We read with keen interest Medical Press’ recent commentary on new brain research by USC scientists, which finds there is something universal about what occurs in the brain when it processes stories.
The blog, published on the Medical Press website, explains: “In what appears to be a first for neuroscience, USC researchers have found patterns of brain activation when people find meaning in stories, regardless of their language.”
The USC study, published in the journal Human Brain Mapping, opens up the possibility that exposure to narrative storytelling can have a widespread effect on triggering better self-awareness and empathy for others, regardless of the language or origin of the person being exposed to it.
Now for the science part…
The researchers sorted through more than 20 million blog posts of personal stories using software developed at the USC Institute for Creative Technologies. The posts were narrowed down to 40 stories about personal topics such as divorce or telling a lie.
They were then translated into Mandarin Chinese and Farsi, and read by a total of 90 American, Chinese and Iranian participants in their native language while their brains were scanned by MRI. The participants also answered general questions about the stories while being scanned.
Using state-of-the-art machine learning and text-analysis techniques, and an analysis involving over 44 billion classifications, the researchers were able to “reverse engineer” the data from these brain scans to determine the story the reader was processing in each of the three languages. In effect, the neuroscientists were able to read the participants’ minds as they were reading.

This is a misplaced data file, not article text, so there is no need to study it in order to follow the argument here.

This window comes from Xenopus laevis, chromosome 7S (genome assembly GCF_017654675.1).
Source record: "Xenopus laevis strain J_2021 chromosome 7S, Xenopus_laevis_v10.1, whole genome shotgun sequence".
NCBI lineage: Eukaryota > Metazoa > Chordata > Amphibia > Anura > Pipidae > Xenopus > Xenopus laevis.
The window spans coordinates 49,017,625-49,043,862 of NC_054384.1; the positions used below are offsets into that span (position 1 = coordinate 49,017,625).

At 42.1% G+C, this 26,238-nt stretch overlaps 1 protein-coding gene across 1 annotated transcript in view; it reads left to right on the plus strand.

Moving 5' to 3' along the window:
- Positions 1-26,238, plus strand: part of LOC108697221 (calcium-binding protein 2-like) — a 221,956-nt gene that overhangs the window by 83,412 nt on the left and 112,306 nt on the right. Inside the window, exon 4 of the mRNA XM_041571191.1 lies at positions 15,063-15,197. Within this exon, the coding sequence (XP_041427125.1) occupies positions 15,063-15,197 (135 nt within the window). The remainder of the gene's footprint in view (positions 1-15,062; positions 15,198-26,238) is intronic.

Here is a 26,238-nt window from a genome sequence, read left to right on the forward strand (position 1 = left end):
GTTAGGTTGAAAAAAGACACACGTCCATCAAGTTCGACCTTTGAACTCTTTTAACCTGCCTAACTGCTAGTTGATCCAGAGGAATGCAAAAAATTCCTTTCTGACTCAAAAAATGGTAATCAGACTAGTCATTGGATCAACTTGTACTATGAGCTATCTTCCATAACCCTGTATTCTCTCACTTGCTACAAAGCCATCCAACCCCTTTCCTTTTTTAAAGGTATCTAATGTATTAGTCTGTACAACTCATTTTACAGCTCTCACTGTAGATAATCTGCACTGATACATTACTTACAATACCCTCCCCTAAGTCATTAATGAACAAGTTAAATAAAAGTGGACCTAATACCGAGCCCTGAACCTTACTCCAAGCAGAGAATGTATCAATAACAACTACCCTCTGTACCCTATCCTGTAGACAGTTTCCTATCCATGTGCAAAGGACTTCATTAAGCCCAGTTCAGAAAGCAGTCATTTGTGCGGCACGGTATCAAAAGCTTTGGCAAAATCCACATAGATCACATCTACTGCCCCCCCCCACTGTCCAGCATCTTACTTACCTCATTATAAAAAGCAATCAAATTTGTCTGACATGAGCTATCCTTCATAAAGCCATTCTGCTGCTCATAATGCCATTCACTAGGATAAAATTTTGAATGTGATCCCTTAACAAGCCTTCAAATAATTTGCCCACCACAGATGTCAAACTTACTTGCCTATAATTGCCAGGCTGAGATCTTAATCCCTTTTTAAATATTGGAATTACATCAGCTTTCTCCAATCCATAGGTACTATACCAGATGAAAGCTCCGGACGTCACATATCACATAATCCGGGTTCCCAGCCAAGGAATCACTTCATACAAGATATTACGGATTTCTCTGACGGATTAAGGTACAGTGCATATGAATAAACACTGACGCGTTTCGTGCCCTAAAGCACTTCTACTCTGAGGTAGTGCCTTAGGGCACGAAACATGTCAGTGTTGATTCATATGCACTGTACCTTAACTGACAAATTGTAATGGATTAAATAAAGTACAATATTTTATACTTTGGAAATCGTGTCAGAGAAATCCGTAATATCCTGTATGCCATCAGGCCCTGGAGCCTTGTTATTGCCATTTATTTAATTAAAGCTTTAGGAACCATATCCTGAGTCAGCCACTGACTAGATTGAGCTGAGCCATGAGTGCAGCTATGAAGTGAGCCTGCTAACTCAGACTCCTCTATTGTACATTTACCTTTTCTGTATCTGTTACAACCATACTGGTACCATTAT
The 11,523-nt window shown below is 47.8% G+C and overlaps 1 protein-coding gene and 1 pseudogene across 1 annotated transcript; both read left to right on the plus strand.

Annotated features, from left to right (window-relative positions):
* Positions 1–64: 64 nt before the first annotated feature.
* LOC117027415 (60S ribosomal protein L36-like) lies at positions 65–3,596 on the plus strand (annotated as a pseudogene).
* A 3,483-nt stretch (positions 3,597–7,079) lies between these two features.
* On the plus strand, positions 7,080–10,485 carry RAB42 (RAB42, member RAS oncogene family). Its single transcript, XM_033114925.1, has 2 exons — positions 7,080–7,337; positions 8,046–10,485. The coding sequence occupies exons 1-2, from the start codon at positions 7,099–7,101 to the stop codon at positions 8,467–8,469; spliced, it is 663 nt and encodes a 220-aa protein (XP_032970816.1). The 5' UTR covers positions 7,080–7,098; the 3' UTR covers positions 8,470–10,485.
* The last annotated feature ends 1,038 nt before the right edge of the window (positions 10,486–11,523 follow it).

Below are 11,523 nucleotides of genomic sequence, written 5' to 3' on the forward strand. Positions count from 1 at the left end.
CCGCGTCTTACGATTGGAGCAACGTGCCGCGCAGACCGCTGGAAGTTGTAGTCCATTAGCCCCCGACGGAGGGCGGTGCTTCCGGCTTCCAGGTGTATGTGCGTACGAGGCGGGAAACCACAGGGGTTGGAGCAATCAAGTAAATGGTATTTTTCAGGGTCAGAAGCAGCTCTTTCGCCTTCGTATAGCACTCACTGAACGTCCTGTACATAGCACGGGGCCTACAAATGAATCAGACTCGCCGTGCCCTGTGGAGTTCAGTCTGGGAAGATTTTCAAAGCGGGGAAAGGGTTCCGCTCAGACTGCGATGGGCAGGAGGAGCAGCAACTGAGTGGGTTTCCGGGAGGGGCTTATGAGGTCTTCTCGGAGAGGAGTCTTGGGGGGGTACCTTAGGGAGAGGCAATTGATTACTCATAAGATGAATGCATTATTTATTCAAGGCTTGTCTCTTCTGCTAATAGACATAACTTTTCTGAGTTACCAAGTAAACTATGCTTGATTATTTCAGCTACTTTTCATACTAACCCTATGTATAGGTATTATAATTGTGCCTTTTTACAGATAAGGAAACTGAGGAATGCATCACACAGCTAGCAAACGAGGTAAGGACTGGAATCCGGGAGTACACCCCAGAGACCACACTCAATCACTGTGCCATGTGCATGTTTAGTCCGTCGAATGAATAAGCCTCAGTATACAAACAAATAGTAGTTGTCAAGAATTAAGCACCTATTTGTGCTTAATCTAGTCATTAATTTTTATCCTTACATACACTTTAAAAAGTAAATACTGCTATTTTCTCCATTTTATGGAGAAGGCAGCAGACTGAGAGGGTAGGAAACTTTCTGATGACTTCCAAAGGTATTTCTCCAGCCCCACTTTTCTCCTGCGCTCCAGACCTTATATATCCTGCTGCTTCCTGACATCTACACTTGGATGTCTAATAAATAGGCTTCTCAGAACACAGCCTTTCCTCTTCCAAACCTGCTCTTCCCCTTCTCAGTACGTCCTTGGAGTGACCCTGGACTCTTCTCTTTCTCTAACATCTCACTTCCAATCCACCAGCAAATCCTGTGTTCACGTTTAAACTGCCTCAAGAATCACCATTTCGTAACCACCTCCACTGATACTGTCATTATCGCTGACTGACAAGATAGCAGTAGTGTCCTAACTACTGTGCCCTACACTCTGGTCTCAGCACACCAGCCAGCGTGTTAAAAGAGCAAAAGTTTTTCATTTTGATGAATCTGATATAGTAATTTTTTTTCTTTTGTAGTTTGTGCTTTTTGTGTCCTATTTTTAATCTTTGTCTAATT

In the case of each language, reading each story resulted in unique patterns of activations in the “default mode network” of the brain. This network engages interconnected brain regions such as the medial prefrontal cortex, the posterior cingulate cortex, the inferior parietal lobe, the lateral temporal cortex and hippocampal formation.
The default mode network was originally thought to be a sort of autopilot for the brain when it was at rest and shown only to be active when someone is not engaged in externally directed thinking.
Continued studies, including this one, suggest that the default mode network actually is working behind the scenes while the mind is ostensibly at rest to continually find meaning in narrative, serving an autobiographical memory retrieval function that influences our cognition related to the past, the future, ourselves and our relationship to others.
Storytelling is powerful – perhaps more powerful than we knew – and the effect a narrative has on the human brain is both significant and lasting. As we see it, that’s how the best stories change the world.
In business, it’s the best stories that influence the decisions, the direction and the profit you make – and that’s why mHub was born.
mHub is a smart mobile hub for business that lets you tell your best story. It connects people with the right information to improve business performance, grow sales and personalise customer service.